Interview: ‘When Our Citizens Are Empowered, They Can Protect Their Own Interests’

cambodia-kem-sokha-mu-sochua-may-2017-crop.jpg Mu Sochua (L) and Kem Sokha (R) campaign in Cambodia ahead of commune elections, May 24, 2017.

Kem Sokha, president of the opposition Cambodia National Rescue Party (CNRP) spoke with reporter Vuthy Huot of Radio Free Asia’s Khmer Service by telephone on Wednesday to discuss his party’s campaign platform ahead of upcoming local elections on June 4—seen as a bellwether for national elections in 2018.

The opposition leader is in the midst of his third trip through Cambodia since emerging from hiding at CNRP headquarters in Phnom Penh after receiving a royal pardon in December. Kem Sokha had been given a five-month jail sentence for ignoring court orders to appear as a witness in a pair of defamation cases related to his alleged affair with a hairdresser—legal issues he had always maintained were politically motivated.

RFA: After having conducted campaign rallies in a number of provinces and cities over the past five days, do you see the number of CNRP supporters increasing? If so, do you have any supporting evidence?

Kem Sokha: Over the past five days, I met with citizens at several meeting and rally events in up to 12 provinces … Among these 12 provinces, my observation is that, first, the number of our supporters and those in favor of the CNRP’s political platform are increasing. These people are more resolute and firm in their beliefs than ever before … I have witnessed this with my own eyes, because I’m not just sitting around and waiting for reports from party members and provincial leaders. As a leader, I, Kem Sokha, must witness every place on my own.

RFA: During my interview with you in the radio program earlier, you said that during this commune council election—the first in which the CNRP will participate with candidates running in all 1,646 communes nationwide—you expect your party will win up to 60 percent of the seats. How crucial is it for the CNRP to do so?

Kem Sokha: Firstly, it is crucial for the citizens. The citizens understand clearly that good commune leaders will bring them more benefits. So the selection of leaders will affect their livelihoods. For instance, the CNRP will prioritize issuing certificates without discrimination or extra fees and in a timely manner if we win the election … and empower citizens to participate in decision-making prior to making any development … Secondly, it will not only affect the citizens, it affects democracy [in Cambodia] as a whole. Should the CNRP win more communes, our local democracy will become stronger. We will be able to make the foundation of our local democracy stronger, and a country with strong local democracy will have strong national democracy. Thirdly, it is important for the CNRP. If we win more communes at the local level, we will definitely win more seats at the national level ... and have more officials at the district, provincial, and parliamentary levels.

RFA: For this commune election, citizens who spoke with RFA’s Khmer Service always said they must vote for incumbents, because if they don’t, the authorities won’t issue necessary licenses or certificates for them. What do you have to say to these people?

Kem Sokha: This is the reason that citizens need to vote for change. If [incumbents] issue certificates [efficiently], then their constituents should certainly support them again. But if there is any discrimination [in issuing certificates], then citizens must vote for change.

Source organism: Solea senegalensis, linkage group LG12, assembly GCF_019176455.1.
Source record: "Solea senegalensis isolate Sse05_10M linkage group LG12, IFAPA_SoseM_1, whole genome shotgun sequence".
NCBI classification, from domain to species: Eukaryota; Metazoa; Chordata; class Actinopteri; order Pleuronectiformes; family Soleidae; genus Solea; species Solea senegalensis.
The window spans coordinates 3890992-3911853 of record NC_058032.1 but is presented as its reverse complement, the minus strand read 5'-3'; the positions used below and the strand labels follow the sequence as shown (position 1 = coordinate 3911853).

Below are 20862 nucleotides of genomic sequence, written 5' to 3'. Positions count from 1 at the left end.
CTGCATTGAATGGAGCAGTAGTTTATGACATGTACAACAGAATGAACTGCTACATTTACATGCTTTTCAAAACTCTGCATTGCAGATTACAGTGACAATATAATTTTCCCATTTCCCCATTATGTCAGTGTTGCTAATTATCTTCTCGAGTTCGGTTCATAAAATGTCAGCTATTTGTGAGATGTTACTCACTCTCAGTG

RFA: We’ve noticed that the CPP continues the practice of distributing gifts [to win votes] … How about the CNRP? Will your party have anything to distribute?

Kem Sokha: The citizens now are smarter. They know how to compare and offset—how to judge … when they have been given little, but what has been taken back is more … [Gifts] cannot offset what has been lost or what they need [and don’t get].

RFA: Why do you think it is important for the citizens to join in decision-making from the local level upwards?

Kem Sokha: When our citizens are empowered, they can protect their own interests. When they don’t have power, they lose their interests and cannot protect them. This is a basic concept in a democratic society.

RFA: If a CNRP candidate is elected commune chief and residents want them removed because they cannot properly perform their work, but the party is still in favor of them, who wins—the party or the people?

Kem Sokha: Citizens can also make judgments by scoring the work of CNRP commune chiefs … whether they have properly implemented the platform of the party and whether they respect the will of the citizens. We collect the score each year. If the score is low, we will send our disciplinary committee to evaluate [them] … If the citizens are not satisfied with any individual, the CNRP, which always respects the will of the people, must dare to make changes.

RFA: If the CNRP wins the commune election, to what extent can its commune chiefs carry out development?

Kem Sokha: Firstly, there are things we can do without having to spend money … That is what we can do by empowering the lives of our citizens. Secondly … we can do small things, such as issuing certificates [effectively]. As for major developments inside the communes—if the CNRP wins the national election in 2018, we will allocate U.S. $500,000 from the national budget to each commune in the country, regardless of the chief’s party affiliation, and I believe this will certainly allow us to make substantial developments for the nation and our citizens.

Translated by Sovannarith Keo.

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